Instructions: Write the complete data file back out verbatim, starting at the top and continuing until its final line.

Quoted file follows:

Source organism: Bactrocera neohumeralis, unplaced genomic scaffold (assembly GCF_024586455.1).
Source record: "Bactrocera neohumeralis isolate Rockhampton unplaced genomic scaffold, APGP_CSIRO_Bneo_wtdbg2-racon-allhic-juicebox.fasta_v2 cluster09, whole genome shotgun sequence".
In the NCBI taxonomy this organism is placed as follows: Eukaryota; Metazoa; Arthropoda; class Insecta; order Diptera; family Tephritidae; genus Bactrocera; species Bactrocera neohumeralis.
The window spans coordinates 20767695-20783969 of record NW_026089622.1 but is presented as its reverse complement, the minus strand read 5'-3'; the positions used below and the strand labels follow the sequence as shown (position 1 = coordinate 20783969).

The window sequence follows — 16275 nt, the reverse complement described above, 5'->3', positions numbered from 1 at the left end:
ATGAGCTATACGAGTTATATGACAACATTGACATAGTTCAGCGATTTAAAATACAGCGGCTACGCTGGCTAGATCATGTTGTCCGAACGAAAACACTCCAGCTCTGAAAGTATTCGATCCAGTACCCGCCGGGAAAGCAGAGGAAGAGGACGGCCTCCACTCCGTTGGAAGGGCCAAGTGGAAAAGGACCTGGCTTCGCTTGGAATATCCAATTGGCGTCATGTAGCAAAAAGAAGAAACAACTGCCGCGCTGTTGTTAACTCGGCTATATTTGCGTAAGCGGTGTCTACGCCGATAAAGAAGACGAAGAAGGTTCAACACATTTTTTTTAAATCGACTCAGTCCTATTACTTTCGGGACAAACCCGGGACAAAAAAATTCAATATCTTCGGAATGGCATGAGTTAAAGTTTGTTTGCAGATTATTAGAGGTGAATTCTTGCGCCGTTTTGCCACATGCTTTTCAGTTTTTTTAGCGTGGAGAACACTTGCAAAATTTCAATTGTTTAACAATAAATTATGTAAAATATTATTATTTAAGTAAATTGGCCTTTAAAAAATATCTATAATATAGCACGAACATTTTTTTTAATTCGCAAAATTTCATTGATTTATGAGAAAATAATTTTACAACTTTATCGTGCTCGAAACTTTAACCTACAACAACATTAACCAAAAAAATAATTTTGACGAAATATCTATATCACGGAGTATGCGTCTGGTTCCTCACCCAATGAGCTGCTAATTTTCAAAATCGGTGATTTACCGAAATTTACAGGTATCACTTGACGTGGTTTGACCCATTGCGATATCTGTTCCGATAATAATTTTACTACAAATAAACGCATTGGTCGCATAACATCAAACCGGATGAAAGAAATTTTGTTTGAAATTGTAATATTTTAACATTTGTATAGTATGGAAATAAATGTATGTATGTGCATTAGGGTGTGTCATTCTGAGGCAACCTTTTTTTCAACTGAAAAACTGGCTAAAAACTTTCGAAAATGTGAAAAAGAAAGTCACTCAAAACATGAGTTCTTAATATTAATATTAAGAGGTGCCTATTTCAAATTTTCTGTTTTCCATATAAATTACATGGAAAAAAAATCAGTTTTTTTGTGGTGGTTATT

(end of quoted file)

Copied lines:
Source organism: Bactrocera neohumeralis, unplaced genomic scaffold (assembly GCF_024586455.1).
Source record: "Bactrocera neohumeralis isolate Rockhampton unplaced genomic scaffold, APGP_CSIRO_Bneo_wtdbg2-racon-allhic-juicebox.fasta_v2 cluster09, whole genome shotgun sequence".
In the NCBI taxonomy this organism is placed as follows: Eukaryota; Metazoa; Arthropoda; class Insecta; order Diptera; family Tephritidae; genus Bactrocera; species Bactrocera neohumeralis.
The window spans coordinates 20767695-20783969 of record NW_026089622.1 but is presented as its reverse complement, the minus strand read 5'-3'; the positions used below and the strand labels follow the sequence as shown (position 1 = coordinate 20783969).

The window sequence follows — 16275 nt, the reverse complement described above, 5'->3', positions numbered from 1 at the left end:
ATGAGCTATACGAGTTATATGACAACATTGACATAGTTCAGCGATTTAAAATACAGCGGCTACGCTGGCTAGATCATGTTGTCCGAACGAAAACACTCCAGCTCTGAAAGTATTCGATCCAGTACCCGCCGGGAAAGCAGAGGAAGAGGACGGCCTCCACTCCGTTGGAAGGGCCAAGTGGAAAAGGACCTGGCTTCGCTTGGAATATCCAATTGGCGTCATGTAGCAAAAAGAAGAAACAACTGCCGCGCTGTTGTTAACTCGGCTATATTTGCGTAAGCGGTGTCTACGCCGATAAAGAAGACGAAGAAGGTTCAACACATTTTTTTTAAATCGACTCAGTCCTATTACTTTCGGGACAAACCCGGGACAAAAAAATTCAATATCTTCGGAATGGCATGAGTTAAAGTTTGTTTGCAGATTATTAGAGGTGAATTCTTGCGCCGTTTTGCCACATGCTTTTCAGTTTTTTTAGCGTGGAGAACACTTGCAAAATTTCAATTGTTTAACAATAAATTATGTAAAATATTATTATTTAAGTAAATTGGCCTTTAAAAAATATCTATAATATAGCACGAACATTTTTTTTAATTCGCAAAATTTCATTGATTTATGAGAAAATAATTTTACAACTTTATCGTGCTCGAAACTTTAACCTACAACAACATTAACCAAAAAAATAATTTTGACGAAATATCTATATCACGGAGTATGCGTCTGGTTCCTCACCCAATGAGCTGCTAATTTTCAAAATCGGTGATTTACCGAAATTTACAGGTATCACTTGACGTGGTTTGACCCATTGCGATATCTGTTCCGATAATAATTTTACTACAAATAAACGCATTGGTCGCATAACATCAAACCGGATGAAAGAAATTTTGTTTGAAATTGTAATATTTTAACATTTGTATAGTATGGAAATAAATGTATGTATGTGCATTAGGGTGTGTCATTCTGAGGCAACCTTTTTTTCAACTGAAAAACTGGCTAAAAACTTTCGAAAATGTGAAAAAGAAAGTCACTCAAAACATGAGTTCTTAATATTAATATTAAGAGGTGCCTATTTCAAATTTTCTGTTTTCCATATAAATTACATGGAAAAAAAATCAGTTTTTTTGTGGTGGTTATT